Today’s military aircrew are guided to their objectives--such as strike targets, drop zones, reconnaissance orbits--by increasingly advanced onboard mapping displays. Those objectives have been identified by intelligence analysts, approved by the command chain, and then refined by mission planners and weapons targeting specialists. The whole process has benefitted from the ever-more sophisticated science of geospatial intelligence (GeoInt).
U.S. company Esri is the market-leading supplier of geographic information system (GIS) software, web GIS and geodatabase management applications. Although defense sales are only a small proportion of its revenues, the company always makes a major contribution to the annual Defence Geospatial Intelligence (DGI) conference in London. And when Esri talks, it tends to get the attention of defense GeoInt specialists.
At this year’s DGI event, Esri’s director of global national security marketing Ben Conklin referred to the explosion of data that is now available to intelligence analysts, beyond traditional GeoInt. This comes not only from advances in airborne collection, such as wide-area motion imagery (WAMI), but also from cloud computing, consumer devices, and social media. “We can create environments for managing and storing these vast new collections of data and make it available to anyone in the organization, on any device, at any time, and in a manner that is meaningful for them,” Conklin declared.
Using these diverse, multi-intelligence sets, analysts can begin to practice what he called Activity-Based Intelligence (ABI). It differs radically from traditional intelligence methods, but so do many of today’s targets (individuals rather than nation states); signatures (no longer known or fixed); motivations (can be illogical); and required collection frequencies (persistent rather than scheduled). “ABI shifts the focus from intelligence reporting to the discovery of the unknown,” said Conklin. “It is a set of spatiotemporal analytic methods to discover correlations, resolve unknowns, understand networks, develop knowledge, and drive collection using diverse data sets to understand the environment - not just a specific location or facility.”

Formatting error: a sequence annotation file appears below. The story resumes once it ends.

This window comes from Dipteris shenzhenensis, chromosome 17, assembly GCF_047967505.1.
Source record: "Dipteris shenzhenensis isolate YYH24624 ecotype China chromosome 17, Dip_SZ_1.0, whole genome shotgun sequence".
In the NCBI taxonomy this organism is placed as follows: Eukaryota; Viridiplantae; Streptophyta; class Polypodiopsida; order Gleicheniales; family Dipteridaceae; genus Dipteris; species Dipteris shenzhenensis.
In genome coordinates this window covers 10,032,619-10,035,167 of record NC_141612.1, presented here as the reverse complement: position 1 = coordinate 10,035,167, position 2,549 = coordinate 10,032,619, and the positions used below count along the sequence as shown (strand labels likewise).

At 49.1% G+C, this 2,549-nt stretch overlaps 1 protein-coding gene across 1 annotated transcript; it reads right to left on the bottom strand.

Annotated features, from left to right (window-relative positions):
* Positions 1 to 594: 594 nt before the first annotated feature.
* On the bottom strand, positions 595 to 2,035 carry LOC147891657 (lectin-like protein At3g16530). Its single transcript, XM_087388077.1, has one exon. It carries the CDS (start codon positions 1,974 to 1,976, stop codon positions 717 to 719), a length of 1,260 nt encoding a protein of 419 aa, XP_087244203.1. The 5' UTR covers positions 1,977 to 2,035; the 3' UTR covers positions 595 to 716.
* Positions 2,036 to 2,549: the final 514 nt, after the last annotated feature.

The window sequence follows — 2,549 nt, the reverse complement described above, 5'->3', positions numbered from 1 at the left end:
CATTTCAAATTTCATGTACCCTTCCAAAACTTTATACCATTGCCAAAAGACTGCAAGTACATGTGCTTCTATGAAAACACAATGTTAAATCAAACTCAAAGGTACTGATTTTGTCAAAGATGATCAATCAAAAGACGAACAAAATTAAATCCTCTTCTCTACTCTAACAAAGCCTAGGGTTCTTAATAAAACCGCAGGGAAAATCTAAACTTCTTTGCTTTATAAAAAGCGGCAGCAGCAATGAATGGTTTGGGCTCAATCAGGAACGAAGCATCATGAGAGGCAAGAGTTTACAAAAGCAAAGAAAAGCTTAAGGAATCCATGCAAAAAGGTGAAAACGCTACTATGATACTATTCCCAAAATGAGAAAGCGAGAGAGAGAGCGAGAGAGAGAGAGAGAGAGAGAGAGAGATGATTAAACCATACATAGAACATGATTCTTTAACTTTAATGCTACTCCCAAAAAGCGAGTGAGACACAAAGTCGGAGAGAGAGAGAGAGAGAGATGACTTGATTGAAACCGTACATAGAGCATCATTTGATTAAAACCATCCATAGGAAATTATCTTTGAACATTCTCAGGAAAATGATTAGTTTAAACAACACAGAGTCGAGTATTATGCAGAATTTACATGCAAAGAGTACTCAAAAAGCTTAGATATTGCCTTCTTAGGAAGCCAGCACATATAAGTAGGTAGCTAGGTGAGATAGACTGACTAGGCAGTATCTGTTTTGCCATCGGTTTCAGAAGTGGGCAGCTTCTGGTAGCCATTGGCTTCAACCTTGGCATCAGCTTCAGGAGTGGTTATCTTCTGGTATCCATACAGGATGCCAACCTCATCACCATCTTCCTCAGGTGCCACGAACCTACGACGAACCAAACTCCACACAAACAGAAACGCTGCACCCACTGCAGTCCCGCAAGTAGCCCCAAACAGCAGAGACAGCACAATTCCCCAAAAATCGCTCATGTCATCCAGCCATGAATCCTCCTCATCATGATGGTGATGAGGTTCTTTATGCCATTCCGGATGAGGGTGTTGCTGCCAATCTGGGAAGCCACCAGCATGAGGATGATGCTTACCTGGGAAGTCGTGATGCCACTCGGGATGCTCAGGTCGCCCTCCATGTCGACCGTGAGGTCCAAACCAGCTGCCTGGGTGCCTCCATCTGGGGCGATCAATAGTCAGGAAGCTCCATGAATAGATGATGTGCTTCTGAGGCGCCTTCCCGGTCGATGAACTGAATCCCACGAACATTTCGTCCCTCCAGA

A GIS provider like Esri can play a key role in ABI, because georeferencing is one of its key pillars. Conklin gave an example from Libya, where the company’s ArcGIS product can reveal the oil-producing infrastructure – such as roads and pipelines--in graphic 3D views. To this foundation, an analyst may add open-source intelligence from a provider like IHS Janes, and perhaps some classified human intelligence. Then the analyst may examine the movement of some people by using inputs from sigint or even social media. Where do they go? With whom do they associate? This all helps to understand the “pattern of life”, and perhaps discover a group that stands out as unusual, that may be planning an attack on a pipeline. It may even be possible to discover the imminence of that attack, for instance by noting that members of the group have stopped communicating by social media.
“Esri is investing heavily in the development of new capabilities to support intelligence functions,” Conklin later told AIN. “Firstly, we have created new cloud computing products for performing spatiotemporal analysis of real-time and big data. We also have a dedicated imagery development team that is building tools for large-scale image analytics, full-motion video processing, and imagery data management. In addition, we have a dedicated research and development team located in Washington, D.C., developing a next-generation intelligence platform on ArcGIS. They are focused on improving the workflows for intelligence analysts trying to leverage GIS capabilities.”
Ben Conklin spoke at the DGI Europe 2017 conference organized by Worldwide Business Research (WBR): www.wbr.co.uk